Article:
The "New American Plate" brochure teaches you to eyeball your portions in accordance to the United States Department of Agriculture (USDA) standard serving sizes. A meat serving (3 ounces) is the size of a deck of cards, dried fruit (one-quarter cup) is similar in size to a golf ball and pasta (one-half cup) is equal to a half of a baseball.
In Control and Active
Donna Plymale of Virginia Beach, Va., is 22 pounds lighter without avoiding any food or category of food. During the past seven months, she's changed the way she thinks about food, learned to control portions, become very physically active and discovered the value of spending time on herself. She believes what her registered dietitian told her: that all foods can fit.
"If I want something, I just have to watch the amount," Plymale says. She recently bought several boxes of chocolate-covered peanuts because they were on sale. All went immediately into the freezer. "Now when I want them, I count out 15 at a time," she says. "That's enough of a sugar fix to last a few days. It isn't until you've been practicing portion control that you can resist the temptation of eating them just because they're there."
The trick for Plymale and so many others who are successful at weight loss seems to be allowing behavior changes to occur gradually over many weeks or months and in understanding that these changes are lifelong.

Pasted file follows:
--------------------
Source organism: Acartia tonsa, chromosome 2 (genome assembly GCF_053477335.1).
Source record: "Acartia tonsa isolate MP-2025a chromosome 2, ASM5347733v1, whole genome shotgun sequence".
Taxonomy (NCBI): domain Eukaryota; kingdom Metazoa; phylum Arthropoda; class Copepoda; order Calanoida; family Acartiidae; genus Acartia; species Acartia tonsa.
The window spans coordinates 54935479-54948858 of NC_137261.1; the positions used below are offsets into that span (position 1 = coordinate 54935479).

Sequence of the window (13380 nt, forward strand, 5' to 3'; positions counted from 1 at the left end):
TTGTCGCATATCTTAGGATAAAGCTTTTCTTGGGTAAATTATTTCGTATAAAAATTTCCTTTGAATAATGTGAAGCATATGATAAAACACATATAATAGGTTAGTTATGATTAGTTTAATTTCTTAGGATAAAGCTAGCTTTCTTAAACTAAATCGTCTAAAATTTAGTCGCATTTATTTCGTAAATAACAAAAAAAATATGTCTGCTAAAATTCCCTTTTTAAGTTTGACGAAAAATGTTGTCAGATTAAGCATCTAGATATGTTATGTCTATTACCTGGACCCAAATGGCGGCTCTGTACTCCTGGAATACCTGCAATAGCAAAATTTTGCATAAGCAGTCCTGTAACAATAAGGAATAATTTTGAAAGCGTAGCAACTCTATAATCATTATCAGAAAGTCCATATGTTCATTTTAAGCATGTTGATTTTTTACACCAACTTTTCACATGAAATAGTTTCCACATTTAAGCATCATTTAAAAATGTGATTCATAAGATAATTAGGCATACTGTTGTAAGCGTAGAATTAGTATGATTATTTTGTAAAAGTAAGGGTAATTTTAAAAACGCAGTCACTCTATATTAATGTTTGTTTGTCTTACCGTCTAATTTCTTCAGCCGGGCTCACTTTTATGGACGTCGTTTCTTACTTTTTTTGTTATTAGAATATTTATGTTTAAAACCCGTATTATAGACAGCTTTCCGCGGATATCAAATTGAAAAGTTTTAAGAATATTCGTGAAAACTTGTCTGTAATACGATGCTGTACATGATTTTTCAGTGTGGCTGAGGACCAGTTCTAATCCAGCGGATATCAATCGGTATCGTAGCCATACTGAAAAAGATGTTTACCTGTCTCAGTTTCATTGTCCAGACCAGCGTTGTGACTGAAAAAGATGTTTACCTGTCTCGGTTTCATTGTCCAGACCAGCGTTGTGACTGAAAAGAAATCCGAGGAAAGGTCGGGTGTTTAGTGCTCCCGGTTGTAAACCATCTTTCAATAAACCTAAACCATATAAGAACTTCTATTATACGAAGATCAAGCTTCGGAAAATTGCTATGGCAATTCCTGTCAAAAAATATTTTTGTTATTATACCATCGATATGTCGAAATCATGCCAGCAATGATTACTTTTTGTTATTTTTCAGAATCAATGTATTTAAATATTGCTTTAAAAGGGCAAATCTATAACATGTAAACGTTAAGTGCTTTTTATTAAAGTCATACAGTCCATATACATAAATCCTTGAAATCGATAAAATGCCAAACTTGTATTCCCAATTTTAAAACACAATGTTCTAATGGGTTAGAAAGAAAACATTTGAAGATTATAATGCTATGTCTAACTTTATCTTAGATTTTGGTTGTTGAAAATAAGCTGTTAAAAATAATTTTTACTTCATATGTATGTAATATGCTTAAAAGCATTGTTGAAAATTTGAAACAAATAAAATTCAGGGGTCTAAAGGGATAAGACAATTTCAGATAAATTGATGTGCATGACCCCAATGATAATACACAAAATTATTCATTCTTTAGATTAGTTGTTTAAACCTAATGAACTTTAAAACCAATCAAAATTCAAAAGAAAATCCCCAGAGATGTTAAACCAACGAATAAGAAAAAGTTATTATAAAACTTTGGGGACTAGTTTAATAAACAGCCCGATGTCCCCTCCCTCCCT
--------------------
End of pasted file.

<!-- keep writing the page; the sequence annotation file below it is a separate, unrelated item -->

Changes for Life
Finally, in the report in Obesity Research, the authors conclude the following: "The American public needs to be told (and believe) that diets are not followed for eight days, eight weeks or eight months, but rather form the basis of everyday food choices throughout their lives. A diet high in vegetables, fruits, complex carbohydrates (whole grains and legumes) and low-fat dairy is a moderate-fat, low-calorie diet that prevents weight gain, results in weight loss and weight maintenance. It is associated with fullness and satiety. It reduces risk of chronic disease. It is fast, convenient and inexpensive."
- Choose a diet rich in a variety of plant-based foods.
- Eat plenty of vegetables and fruits.
- Maintain a healthy weight and be physically active.
- Drink alcohol only in moderation, if at all.
- Select foods low in fat and salt.
- Prepare and store food safely.
- Do not use tobacco in any form.
For a free copy of "The New American Plate" brochure, contact the AICR at 800-843-8114 or at www.aicr.org.